Friday Night Sass Attack
It's almost midnight at Walter's on Washington (as Friday night turns into Saturday morning) and the crowd—a melange of Band-Aids, twentysomething hipsters and teenage girls dressed in outrageous gem sweaters and metallic accoutrements—eagerly shouts and squirms to the music of Leslie and the LYs. Two backup girls, donning mammonth white tiger heads, bounce around the stage as frontwoman Leslie Hall, a 200-pound-plus vision in a shimmering gold lame unitard, raps about fitting into tight pants.
Work that elastic, it's looking fantastic
Tell yourself you're a vessel of shimmy
And activate your dance floor kitty
When I place my legs in a cage of spandex
I dance like hell to release the madness
Watch out for my body rolls
High kicks/High kicks
This is how we do it
Her dance mimics the lyrics as she raps the chorus, and one of her stray “high kicks” hits a projector that has been providing the audience with streaming music videos, as well as mashed-up '80s at-home exercise footage. An audience member, decked out in a sequined power suit in tribute to Ms. Hall, discreetly re-adjusts the projector, effectively saving the night. After the number, Hall reaches out in thanks for the random act of kindness.
“You know I love the Texas-sized portions and the Texas-sized kindness in this soggy town,” she earnestly giggles. Then a flash of terror crosses her face as she shouts, “But watch out Houston! Because you’re about to get BEAT-DAZZLED!”
Part haughty MC, part ironic art student and part Midwestern balladeer, Hall represents the most powerful sass attack coming out of rural central Iowa in years, as she instructs her audience with lyrics like “Line the pan with Crisco before you dance this disco.” Her surprisingly impressive vocal range that can break down raucous rhymes over a smart synth beat, together with her silver-clad minions, make for a most memorable performance art piece.
Hall first achieved fame in her hometown for sporting bedazzled gem sweaters to high school dances—a flair that has surmounted in a veritable mobile Gem Sweater Museum. The online gallery of her museum gained such a following that Hall was forced to look for funds to pay off the exploding bandwidth bill. As she explains in the song, “Gem Sweater”: “I had two choices, you understand: I could start making babies or wear gold pants/I took the path that very few survive/Now my momma's bakin' drama and talkin' jive."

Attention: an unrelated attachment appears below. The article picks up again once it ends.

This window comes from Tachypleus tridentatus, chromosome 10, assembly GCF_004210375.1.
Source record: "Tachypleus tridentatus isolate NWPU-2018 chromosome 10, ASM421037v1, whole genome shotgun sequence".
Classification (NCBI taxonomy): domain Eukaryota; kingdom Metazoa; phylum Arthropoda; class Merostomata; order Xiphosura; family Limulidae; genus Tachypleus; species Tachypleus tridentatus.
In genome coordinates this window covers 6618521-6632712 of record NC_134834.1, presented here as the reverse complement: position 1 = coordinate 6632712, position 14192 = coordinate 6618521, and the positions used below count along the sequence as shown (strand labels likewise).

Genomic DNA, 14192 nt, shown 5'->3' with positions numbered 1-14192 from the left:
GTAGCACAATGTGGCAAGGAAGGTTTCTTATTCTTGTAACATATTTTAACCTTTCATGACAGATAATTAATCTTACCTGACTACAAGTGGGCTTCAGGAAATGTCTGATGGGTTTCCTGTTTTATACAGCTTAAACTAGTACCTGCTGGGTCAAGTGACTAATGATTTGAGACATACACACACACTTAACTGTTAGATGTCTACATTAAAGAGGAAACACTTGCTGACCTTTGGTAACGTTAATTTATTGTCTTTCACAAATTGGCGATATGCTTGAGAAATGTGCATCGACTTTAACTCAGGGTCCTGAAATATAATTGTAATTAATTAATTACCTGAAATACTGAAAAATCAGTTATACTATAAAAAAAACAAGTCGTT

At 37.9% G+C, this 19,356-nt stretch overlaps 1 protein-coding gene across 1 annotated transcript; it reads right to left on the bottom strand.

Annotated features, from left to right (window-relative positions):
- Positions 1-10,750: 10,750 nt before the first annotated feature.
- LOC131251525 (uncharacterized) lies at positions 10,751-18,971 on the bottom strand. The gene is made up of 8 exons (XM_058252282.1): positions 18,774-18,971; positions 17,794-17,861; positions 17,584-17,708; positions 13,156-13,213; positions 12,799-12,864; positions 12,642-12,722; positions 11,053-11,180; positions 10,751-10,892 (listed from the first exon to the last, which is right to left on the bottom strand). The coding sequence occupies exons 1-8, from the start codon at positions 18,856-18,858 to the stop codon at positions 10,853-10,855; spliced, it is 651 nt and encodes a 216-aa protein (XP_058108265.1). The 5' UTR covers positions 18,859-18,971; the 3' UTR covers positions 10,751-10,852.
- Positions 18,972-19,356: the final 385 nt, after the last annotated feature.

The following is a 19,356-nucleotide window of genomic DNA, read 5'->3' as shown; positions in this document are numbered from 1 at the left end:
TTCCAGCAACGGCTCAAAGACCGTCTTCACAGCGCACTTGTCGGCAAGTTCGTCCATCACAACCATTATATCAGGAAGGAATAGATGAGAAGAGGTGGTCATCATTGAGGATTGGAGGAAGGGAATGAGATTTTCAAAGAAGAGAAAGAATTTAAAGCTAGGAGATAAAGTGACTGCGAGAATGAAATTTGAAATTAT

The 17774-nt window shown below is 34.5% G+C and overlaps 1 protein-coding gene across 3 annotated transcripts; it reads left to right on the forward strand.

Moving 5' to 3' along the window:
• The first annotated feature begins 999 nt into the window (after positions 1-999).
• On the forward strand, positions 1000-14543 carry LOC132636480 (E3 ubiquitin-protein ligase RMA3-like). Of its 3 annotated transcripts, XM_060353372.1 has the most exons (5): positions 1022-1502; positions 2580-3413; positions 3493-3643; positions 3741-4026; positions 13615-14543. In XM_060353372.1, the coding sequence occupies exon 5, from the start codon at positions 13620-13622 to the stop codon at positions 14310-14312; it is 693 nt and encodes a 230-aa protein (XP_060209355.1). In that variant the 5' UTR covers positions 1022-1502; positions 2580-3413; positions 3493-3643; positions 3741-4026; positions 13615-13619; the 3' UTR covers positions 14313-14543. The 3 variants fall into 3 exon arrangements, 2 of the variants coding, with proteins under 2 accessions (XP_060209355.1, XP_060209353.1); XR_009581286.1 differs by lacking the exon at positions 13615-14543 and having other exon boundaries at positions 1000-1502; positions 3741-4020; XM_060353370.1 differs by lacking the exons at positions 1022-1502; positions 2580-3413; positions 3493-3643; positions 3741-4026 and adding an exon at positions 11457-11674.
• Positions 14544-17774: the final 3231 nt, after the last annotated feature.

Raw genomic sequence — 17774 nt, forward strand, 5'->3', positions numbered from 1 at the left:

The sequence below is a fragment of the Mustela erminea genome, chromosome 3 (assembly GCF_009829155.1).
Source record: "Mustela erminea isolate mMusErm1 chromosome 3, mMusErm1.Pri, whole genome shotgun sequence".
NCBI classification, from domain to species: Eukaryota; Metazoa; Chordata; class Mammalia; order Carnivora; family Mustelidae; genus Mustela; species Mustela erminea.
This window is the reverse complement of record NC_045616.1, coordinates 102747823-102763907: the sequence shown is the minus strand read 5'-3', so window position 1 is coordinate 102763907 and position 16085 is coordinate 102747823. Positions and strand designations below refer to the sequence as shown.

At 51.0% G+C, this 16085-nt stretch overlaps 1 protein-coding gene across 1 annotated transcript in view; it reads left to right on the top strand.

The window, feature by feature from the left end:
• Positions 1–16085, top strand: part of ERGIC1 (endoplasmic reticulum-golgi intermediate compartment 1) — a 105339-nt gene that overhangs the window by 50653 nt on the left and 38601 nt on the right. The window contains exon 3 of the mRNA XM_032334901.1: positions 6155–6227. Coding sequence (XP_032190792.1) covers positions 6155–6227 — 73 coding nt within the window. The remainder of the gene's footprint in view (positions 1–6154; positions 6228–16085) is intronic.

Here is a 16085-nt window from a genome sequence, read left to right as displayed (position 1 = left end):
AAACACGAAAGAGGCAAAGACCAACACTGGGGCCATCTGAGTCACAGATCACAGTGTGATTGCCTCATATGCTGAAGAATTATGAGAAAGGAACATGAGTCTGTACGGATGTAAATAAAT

Hall began to record her own raps while at Boston’s School of the Museum of Fine Arts, and took the act on the road—with the help of that gold onesie, custom made by Leslie’s mother. "This is my Britney Spears-inspired circus outfit," Hall says. She insists that she is really just another rising pop star: "I think Britney, Rihanna, Beyonce, we're all doing the same thing . . . Make a couple of albums and do a couple of dances and you make money, honey.” Her online presence and nationwide tour has won the hearts and minds of individuals as well as the media: that poof of dishwasher blond hair with kinky extensions and oversized glasses has earned her a spot on Paper magazine’s coveted Beautiful People list.
Such beauty doesn’t just suddenly manifest. Five hours earlier, an unrecognizable quartet of gals is hard at work, setting the stage at Walter’s. It’s not until they start singing to test the mics that it becomes clear that it’s the actual band, pre-lamé glory. Hall has got her hair down and sports a casual tour hoodie, green leg warmers and old Nike dunks. Backup girls Sassy Cassie and K To the Double L hit an alarming off-note as they rehearse “Tight Pants.”
“Okay. Now that was something special,” she chuckles. As they wrap up the sound check, the large-and-in-charge drummer, OBESE E offers the opening act to borrow her drums, evincing that despite fame, the group hasn’t lost its sweet Midwest charm.
“When I go back home to Iowa, it’s just me and my cat, Turtle. And the LY’s keep me grounded,” Hall explains.
With the aid of the DIY music software Garageband, Hall has produced three albums. The latest is titled "CeWEBrity," a citation of her online aura. She describes herself as riding a wave of country-folk inspired raps, but aims to embark on a variety of Madonna-style transformations. When asked what’s next, she replies that she wants to take things a little retro.
“Wagon wheels. Wagon wheels all over the dance floor,” Hall says, as she predicts her future Oregon Trail Chic aesthetic.
The Mother Gem’s nationwide tour has attracted a cult following, and during Friday’s performance, the lucky ones are selected for a "sweater christening," in which Hall pulls audience members onto the stage and carefully inspects their attire. Even still, Hall’s own glam pop-and-lock across Walter’s retains center stage.
"The Spice Girls use rotating, lifting stage risers. We used a lazy Susan and some of my dad's garage door parts and built our own little turntable.”
This setup includes a painter’s scaffolding and a mountain climbing harness, which Hall mounts to appear as though she’s levitating over the audience.
“It's like a low-budget Cirque de Soleil while we're singing songs about enjoying snacks and watching television," Hall says.
The thin line between art and irony, straddled by golden lamé thunder thighs, has never looked this good.